I am a sugar junkie. It has been my experience that it takes about two weeks to get sugar out of your system so that you stop craving it. This means reading labels and buying foods that do not contain sugar. Often you need to buy these foods at health food stores.
I cut sugar completely out of my diet for a long time. I do eat small amounts of sugar in things now. But for my sweets I try alternatives when I am dieting: health food store fruit juice sweetened sweets, or dried fruit without added sugar. I try to limit the type of allowable sweets into my diet during dieting. I might eat sweetened yoghurt sometimes, or a 100 calorie bag of Kettle Korn or sugar free, or fat free hot chocolate. I have a limited menu of allowed sweets.
I find that the more I eat sweets the hungrier I am, and the more I crave sweets. If you have the strength to get sugar out of your diet for 2 weeks, you have a strong chance that you can stop craving sweets. If you use less sugar and a limited menu of less tempting substitutes, you will grow stronger in resisting and will not view you sugar favs the same...because they are not food that you eat. Does this have to be forever? No. But you might get stronger if you do this just for awhile and learn that you can resist.
Sunday, April 05, 2009, 2:30 AM
That "No pudge" may be fat free but it's loaded with sugar! No magic solution in that!
I struggle with the chocolate cravings and if i make brownies I will simply overeat, now doubt about it.
The only type of chocolate that I find helps me is getting some good, really dark chocolate - like 72% cocoa solids or more. I eat a small amount (1 oz)with a few dried raisins or cranberries and a few nuts for a healthier version of a "candy bar" and it's so intensely chocolate that I'm satisfied.
Yeah, the black beans work great with a brownie mix, but I still ate too much! They're just too good.
Sunday, April 05, 2009, 7:15 AM
make vegan brownies sweetened with agave syrup. I''m a chocolate junkie but have to be grain free and vegan. I try to eat other chocolate foods, like add raw chocolate powder to black coffee and sweeten it up with de-bittered stevia. Its not quite the same, but at least I get the experience of chocolate. Then if I make brownies, I just try to make them as vegan and as low on the glycemic index as possible. I can't eat beans, but the black bean thing sounds interesting. If you don't like it, just add inulin or chicory fiber (FOS) to your brownies. Its flavorless, textureless and proven to help even junk food loving teens to keep their weights down. You won't eat a whole pan of brownies if you don't feel deprived of them. Be on the watch for sugar addiction though, that is a vicious cycle.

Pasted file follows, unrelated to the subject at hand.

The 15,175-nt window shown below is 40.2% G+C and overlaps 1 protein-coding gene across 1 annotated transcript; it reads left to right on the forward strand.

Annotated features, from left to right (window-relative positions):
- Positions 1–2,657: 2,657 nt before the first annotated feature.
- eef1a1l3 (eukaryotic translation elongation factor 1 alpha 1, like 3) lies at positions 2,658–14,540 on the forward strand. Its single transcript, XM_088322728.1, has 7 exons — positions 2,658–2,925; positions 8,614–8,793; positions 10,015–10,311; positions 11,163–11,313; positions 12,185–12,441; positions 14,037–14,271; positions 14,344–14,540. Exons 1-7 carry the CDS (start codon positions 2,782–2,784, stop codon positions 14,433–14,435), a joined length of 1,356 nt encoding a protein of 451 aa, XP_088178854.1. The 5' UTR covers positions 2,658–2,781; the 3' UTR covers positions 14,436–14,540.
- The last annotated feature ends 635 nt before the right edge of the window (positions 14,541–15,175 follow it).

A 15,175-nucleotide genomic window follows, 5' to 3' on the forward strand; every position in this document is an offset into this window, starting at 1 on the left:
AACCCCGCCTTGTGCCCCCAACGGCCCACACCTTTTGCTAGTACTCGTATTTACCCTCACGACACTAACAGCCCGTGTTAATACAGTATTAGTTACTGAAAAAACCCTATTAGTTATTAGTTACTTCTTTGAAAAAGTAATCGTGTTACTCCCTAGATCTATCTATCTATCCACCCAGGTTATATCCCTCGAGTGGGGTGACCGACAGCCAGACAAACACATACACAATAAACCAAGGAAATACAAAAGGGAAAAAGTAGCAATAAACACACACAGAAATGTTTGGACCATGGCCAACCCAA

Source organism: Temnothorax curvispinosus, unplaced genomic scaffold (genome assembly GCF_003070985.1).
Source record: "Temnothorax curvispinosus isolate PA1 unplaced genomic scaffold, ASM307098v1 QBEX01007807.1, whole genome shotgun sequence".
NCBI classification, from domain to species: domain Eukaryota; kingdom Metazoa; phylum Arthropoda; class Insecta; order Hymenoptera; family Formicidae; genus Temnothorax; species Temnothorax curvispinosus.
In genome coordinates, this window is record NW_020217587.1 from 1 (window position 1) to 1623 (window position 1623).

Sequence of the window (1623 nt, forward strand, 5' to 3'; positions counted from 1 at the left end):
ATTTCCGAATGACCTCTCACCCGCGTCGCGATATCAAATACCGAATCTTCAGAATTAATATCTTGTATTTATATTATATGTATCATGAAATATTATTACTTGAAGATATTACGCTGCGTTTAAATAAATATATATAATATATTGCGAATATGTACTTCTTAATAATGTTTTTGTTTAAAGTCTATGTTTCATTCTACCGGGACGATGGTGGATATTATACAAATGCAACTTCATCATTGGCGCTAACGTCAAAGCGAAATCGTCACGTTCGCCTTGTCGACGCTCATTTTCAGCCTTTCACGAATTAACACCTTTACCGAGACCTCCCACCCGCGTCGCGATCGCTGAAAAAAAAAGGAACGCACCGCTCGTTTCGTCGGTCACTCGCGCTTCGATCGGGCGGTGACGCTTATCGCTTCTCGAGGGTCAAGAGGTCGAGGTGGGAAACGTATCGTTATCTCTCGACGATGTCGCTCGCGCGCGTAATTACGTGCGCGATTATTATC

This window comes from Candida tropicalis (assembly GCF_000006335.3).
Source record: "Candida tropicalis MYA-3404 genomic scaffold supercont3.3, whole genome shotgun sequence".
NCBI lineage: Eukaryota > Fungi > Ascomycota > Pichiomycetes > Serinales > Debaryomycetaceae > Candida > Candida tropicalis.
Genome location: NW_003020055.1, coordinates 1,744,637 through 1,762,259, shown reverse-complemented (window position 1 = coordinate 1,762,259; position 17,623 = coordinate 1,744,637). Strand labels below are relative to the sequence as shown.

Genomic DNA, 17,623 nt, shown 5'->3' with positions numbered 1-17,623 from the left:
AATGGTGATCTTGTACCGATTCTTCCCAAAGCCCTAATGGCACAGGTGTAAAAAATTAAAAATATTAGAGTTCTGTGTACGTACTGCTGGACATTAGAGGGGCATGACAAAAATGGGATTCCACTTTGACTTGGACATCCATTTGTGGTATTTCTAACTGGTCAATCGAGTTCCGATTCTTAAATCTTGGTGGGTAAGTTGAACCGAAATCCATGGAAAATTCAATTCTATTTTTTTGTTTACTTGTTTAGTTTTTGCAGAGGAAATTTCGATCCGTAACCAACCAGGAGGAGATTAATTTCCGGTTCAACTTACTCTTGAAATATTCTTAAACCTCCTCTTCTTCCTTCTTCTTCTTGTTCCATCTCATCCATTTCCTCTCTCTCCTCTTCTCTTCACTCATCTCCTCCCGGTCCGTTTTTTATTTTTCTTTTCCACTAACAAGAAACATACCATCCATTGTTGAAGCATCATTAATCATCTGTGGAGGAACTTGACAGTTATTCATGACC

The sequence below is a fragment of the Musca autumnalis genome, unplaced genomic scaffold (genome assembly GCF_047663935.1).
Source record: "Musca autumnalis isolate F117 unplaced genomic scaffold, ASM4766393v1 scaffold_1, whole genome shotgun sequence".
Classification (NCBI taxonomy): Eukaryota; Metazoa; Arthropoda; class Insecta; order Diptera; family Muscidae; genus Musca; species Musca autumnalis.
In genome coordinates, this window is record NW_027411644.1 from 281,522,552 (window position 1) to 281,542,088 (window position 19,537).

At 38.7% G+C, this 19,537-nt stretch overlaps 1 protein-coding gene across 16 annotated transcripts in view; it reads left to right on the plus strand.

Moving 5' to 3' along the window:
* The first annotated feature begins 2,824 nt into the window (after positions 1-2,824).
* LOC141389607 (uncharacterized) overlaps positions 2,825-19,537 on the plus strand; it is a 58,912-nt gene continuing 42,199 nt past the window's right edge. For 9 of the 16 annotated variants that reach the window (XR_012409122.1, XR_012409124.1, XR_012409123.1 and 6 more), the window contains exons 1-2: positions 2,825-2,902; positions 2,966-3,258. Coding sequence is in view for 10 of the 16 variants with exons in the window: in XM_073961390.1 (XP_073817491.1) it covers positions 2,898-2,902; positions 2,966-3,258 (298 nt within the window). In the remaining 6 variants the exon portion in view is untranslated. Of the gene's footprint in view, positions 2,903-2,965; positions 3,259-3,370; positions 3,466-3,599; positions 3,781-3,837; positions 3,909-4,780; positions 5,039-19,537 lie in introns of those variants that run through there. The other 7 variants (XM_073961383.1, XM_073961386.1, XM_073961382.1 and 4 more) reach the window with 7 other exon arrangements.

Sunday, April 05, 2009, 2:25 PM
Deprived or not, there are some of us who will eat a pan of brownies no matter what.
Sunday, April 05, 2009, 2:37 PM
I never, ever make my own cookies, brownies or cake and I never buy bags of chips or ice cream to keep around the house. Pretty much, I have no self control when these things are freely available. If I "need" a treat I'll go out and get one cupcake, one cookie or one ice cream cone. Temptation is not my friend, and that's the only way to deal with it for me.
I do keep healthy stuff around, so that if I, say, crave candy I'll bake a sweet potato or have some cereal. Does it work? Eh, most of the time.
Sunday, April 05, 2009, 5:32 PM
chocolate is also addictive.
Sunday, April 05, 2009, 5:50 PM
5:32 - same here! I was contemplating making a batch of cookies today, but then thought, 'Am I crazy?!?' History shows I simply cannot be trusted with a batch of cookies in the house!! Having it there staring me in the face is just bad news. Heck, I can't even be trusted with the cookie dough!
Sunday, April 05, 2009, 8:57 PM
Does anyone have a road map re how they learned to live around brownies (or whatever your particularly bingeworthy food may be)? I loved the idea about inviting friends over to share the pan of brownies so there's no eating the whole pan by yourself. Sounds like a really good bridge. I'm finding a change in myself around foods I used to restrict (I can't have those in the house) and then binge on (hey those aren't always in the house, so I'm going to gobble them up while I can). . . my ambivalence is waning and new want tos/don't want tos are emerging. The changes are so new for me, and the route behind me seems so circuitous, that I'm thinking I'm not far enough out yet to be able to look back and make sense of it. Just wondering if a further along person might have a perspective on it, and thinking that's sort of what the OP may have wanted too.
Sunday, April 05, 2009, 10:08 PM
First, I have a husband, a teen age son and two younger girls so I never have the opportunity to eat an entire pan of brownies by myself. Trust me, I could do it.
Second, try this recipe. Use on box of brownie mix and add 12 oz. of diet Dr. Pepper. That's it. Bake according to box directions.
I tried it and my kids didn't even notice a difference. If I understand correctly, it's only 1 ww point per serving. The serving is probably 1/32 or 1/16 piece of the pan.
Try it and see what you think.
Monday, April 06, 2009, 7:42 AM
10:08pm - it's only when I figured out why I can't be around certain foods and dealing with that, that I began to be able to be around them without fear of devouring them in large quantities. So, first step is to figure out the 'why.' Do you demonize treats once you've had a little you feel you've blown it and go for broke? Do you use food to cope or deal with emotions? etc.